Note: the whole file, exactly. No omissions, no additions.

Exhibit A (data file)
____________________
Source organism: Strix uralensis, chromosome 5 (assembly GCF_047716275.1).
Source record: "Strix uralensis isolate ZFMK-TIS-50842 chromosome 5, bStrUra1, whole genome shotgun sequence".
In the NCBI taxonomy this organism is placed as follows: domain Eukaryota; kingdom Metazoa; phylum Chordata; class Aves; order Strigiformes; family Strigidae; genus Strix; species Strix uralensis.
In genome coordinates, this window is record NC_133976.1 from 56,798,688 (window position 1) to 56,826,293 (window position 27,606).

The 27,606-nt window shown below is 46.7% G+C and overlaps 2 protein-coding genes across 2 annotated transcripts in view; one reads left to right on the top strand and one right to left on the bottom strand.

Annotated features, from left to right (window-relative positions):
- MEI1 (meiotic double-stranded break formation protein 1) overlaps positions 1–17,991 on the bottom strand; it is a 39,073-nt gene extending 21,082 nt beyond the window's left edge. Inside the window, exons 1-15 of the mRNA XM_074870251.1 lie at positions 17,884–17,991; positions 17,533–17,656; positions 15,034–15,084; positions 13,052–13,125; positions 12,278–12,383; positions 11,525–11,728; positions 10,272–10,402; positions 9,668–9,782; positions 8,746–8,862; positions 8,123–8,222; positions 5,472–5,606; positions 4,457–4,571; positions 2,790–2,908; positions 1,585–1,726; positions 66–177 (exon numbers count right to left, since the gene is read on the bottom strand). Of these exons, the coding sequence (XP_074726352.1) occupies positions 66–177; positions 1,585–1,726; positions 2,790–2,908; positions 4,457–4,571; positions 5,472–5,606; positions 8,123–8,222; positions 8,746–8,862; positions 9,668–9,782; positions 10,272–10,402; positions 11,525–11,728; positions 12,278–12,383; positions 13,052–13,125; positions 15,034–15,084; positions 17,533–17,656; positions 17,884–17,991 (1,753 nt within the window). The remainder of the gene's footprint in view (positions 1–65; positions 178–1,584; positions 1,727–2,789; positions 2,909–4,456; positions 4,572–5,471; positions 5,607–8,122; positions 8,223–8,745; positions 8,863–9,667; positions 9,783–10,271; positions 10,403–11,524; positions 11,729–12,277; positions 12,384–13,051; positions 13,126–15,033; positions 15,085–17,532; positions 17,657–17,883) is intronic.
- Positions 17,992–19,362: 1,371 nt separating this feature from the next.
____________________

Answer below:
Source organism: Strix uralensis, chromosome 5 (assembly GCF_047716275.1).
Source record: "Strix uralensis isolate ZFMK-TIS-50842 chromosome 5, bStrUra1, whole genome shotgun sequence".
In the NCBI taxonomy this organism is placed as follows: domain Eukaryota; kingdom Metazoa; phylum Chordata; class Aves; order Strigiformes; family Strigidae; genus Strix; species Strix uralensis.
In genome coordinates, this window is record NC_133976.1 from 56,798,688 (window position 1) to 56,826,293 (window position 27,606).

The 27,606-nt window shown below is 46.7% G+C and overlaps 2 protein-coding genes across 2 annotated transcripts in view; one reads left to right on the top strand and one right to left on the bottom strand.

Annotated features, from left to right (window-relative positions):
- MEI1 (meiotic double-stranded break formation protein 1) overlaps positions 1–17,991 on the bottom strand; it is a 39,073-nt gene extending 21,082 nt beyond the window's left edge. Inside the window, exons 1-15 of the mRNA XM_074870251.1 lie at positions 17,884–17,991; positions 17,533–17,656; positions 15,034–15,084; positions 13,052–13,125; positions 12,278–12,383; positions 11,525–11,728; positions 10,272–10,402; positions 9,668–9,782; positions 8,746–8,862; positions 8,123–8,222; positions 5,472–5,606; positions 4,457–4,571; positions 2,790–2,908; positions 1,585–1,726; positions 66–177 (exon numbers count right to left, since the gene is read on the bottom strand). Of these exons, the coding sequence (XP_074726352.1) occupies positions 66–177; positions 1,585–1,726; positions 2,790–2,908; positions 4,457–4,571; positions 5,472–5,606; positions 8,123–8,222; positions 8,746–8,862; positions 9,668–9,782; positions 10,272–10,402; positions 11,525–11,728; positions 12,278–12,383; positions 13,052–13,125; positions 15,034–15,084; positions 17,533–17,656; positions 17,884–17,991 (1,753 nt within the window). The remainder of the gene's footprint in view (positions 1–65; positions 178–1,584; positions 1,727–2,789; positions 2,909–4,456; positions 4,572–5,471; positions 5,607–8,122; positions 8,223–8,745; positions 8,863–9,667; positions 9,783–10,271; positions 10,403–11,524; positions 11,729–12,277; positions 12,384–13,051; positions 13,126–15,033; positions 15,085–17,532; positions 17,657–17,883) is intronic.
- Positions 17,992–19,362: 1,371 nt separating this feature from the next.